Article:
Monday, November 20, 2017

Preparing the workforce for the future

Two articles of interest over the last couple of weeks, on the challenges wrought by the rapid move to a 'post-industrial' society and the threats of AI / digital economy to the out current way of life.

These two articles, discuss proposed ways forward to prepare workers for the future of work.

Firstly, an article from Todayonline on 'preparing the workforce for a changing future'. This article, spells out the current thinking of the Singapore Government in working towards preparing workers for the future of work. Basically, an excerpt from a speech by the Minister of Education (Higher Education and Skils) - Ong Ye Kung. Being a small country, Singapore has a history of being agile in meeting the various swings in world economy demands. A key to the country's flexibilitiy is the control over its education system. My relatives in Singapore, who are teachers, bemoan the ever increasing need to be engaged with 'lifelong learning' through mandated professional development programmes. However, all of this continual investment in education, to ensure teachers are well trained (note - not so much well -educated) means the curriculum is continually revamped to move with the Government's interpretation of 'what needs to happen to maintain economic growth'.

So the article, spells out the current and near future plans into the future, for the Singapore Continuing Education and Training (CET) sector. Of note, is the government's funding of all Singaporeans to engage in life-long learning through the Skills-Future Credit scheme. The focus is on courses on data analytics, advanced manufacturing, finance, digital media, cyber security, entrepreneurship, tech-enabled services in logistics and hospitality sectors and urban solutions. So a slant towards increasing capability and skills in the IT / AI / digital integration subjects.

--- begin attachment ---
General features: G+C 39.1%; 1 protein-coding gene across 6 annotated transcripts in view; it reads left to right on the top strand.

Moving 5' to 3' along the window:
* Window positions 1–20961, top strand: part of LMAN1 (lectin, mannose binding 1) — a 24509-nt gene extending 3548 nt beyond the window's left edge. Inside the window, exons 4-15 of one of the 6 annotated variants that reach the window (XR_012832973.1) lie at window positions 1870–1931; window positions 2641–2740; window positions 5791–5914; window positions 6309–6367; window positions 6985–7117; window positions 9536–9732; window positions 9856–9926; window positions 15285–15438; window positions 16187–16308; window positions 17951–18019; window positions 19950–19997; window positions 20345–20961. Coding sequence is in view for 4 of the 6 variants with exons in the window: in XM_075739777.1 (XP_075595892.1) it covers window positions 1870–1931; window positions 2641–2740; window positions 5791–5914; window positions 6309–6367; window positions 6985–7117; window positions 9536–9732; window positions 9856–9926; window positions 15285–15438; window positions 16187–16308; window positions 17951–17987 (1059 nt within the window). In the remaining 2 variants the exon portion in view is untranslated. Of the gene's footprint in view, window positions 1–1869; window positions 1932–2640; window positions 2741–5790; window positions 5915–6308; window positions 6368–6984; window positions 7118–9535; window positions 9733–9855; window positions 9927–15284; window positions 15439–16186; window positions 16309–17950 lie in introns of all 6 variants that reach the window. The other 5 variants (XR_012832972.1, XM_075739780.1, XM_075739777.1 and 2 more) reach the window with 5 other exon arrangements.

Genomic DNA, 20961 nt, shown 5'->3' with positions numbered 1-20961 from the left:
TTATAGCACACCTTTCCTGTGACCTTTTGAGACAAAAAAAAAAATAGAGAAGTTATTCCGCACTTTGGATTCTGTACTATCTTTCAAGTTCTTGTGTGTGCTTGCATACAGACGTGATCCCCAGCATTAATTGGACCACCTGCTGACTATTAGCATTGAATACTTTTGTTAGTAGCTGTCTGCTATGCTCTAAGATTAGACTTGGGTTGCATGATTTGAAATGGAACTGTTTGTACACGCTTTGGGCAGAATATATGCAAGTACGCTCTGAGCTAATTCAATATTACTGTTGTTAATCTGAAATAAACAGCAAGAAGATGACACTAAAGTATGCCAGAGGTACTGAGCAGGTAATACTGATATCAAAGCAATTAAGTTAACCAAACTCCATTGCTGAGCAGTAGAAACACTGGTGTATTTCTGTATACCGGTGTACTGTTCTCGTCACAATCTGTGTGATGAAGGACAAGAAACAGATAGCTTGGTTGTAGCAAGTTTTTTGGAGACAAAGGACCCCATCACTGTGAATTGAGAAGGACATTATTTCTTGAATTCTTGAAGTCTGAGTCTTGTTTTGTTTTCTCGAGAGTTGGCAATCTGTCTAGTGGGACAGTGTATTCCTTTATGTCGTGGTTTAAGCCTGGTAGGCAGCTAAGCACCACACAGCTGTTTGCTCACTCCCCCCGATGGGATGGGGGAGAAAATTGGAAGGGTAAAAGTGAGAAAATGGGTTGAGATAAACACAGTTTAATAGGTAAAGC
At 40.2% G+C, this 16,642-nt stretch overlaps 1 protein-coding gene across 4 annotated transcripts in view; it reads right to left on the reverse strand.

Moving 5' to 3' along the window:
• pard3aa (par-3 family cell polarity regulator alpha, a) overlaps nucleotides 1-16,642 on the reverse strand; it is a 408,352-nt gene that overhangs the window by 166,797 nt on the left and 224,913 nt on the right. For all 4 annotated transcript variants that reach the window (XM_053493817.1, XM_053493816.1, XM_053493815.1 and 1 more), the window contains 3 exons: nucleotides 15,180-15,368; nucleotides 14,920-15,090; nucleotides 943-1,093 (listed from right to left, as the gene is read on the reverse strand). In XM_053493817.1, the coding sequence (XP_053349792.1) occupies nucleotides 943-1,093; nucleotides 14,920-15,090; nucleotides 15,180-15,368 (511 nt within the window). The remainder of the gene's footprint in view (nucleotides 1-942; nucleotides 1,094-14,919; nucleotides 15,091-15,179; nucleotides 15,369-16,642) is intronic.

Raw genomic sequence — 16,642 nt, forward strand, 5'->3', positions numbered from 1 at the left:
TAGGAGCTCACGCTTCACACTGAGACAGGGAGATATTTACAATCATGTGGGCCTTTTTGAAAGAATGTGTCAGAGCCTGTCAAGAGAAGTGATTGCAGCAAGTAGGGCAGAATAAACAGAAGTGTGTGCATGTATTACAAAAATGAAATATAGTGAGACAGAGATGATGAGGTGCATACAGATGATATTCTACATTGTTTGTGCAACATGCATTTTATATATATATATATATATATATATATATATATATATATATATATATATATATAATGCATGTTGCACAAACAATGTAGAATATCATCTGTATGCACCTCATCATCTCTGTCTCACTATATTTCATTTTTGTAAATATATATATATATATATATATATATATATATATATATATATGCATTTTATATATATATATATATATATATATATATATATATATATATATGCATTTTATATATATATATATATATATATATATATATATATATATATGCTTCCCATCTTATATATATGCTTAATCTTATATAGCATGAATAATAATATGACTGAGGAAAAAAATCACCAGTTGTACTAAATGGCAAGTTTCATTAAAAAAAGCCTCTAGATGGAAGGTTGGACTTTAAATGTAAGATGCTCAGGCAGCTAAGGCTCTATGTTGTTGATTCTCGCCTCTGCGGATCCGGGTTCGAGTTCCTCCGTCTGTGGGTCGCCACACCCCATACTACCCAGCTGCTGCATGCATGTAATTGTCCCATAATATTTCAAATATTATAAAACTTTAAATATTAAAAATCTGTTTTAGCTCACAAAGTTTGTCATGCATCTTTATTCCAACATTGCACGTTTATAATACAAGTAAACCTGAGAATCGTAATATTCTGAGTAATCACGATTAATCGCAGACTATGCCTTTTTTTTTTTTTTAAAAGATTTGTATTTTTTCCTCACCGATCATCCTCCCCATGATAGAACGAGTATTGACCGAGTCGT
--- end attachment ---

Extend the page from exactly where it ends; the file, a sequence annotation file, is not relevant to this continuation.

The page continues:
The second article is from the bbcnews on 'how UK must prepare for the fourth industrial revolution. It is a summary of an independent review chaired by Siemens UK, highlighting the benefits of robotics, 3D printing and AI. There is a call for a commission to be formed, to help UK businesses adjust to the shift as large numbers of workers will need to be retrained.

Again, the focus here is on attaining IT / AI and digital literacy type skills.

This morning, a timely report to round off the two above from the NZ Herald. On the topic 'will robots take over the world?' In short, a warning, that AI is perhaps currently over-hyped and there is still much to be done, before robots are anywhere able to take over the world. A good example is the often rolled up example of how Google developed an AI programme to beat the best human player in the game Go. However, this programme is only able to play Go and not able to do much else. Human traits like common sense, intuition, tacit knowledge and emotional attributes like compassion are a long way from being 'programmable'.

Which leads me to think about the concentration in Singapore and the UK on the 'hard skills' and the need for workers of the future to also be really aware of the ethics of implementing AI solutions. AI may be programmed with rules and algorithms to be ethical, but ethics is and perhaps may never be able to sort out the 'grey' as life, as we now know it, is far from 'black and white'.

Food for thought for this week :)

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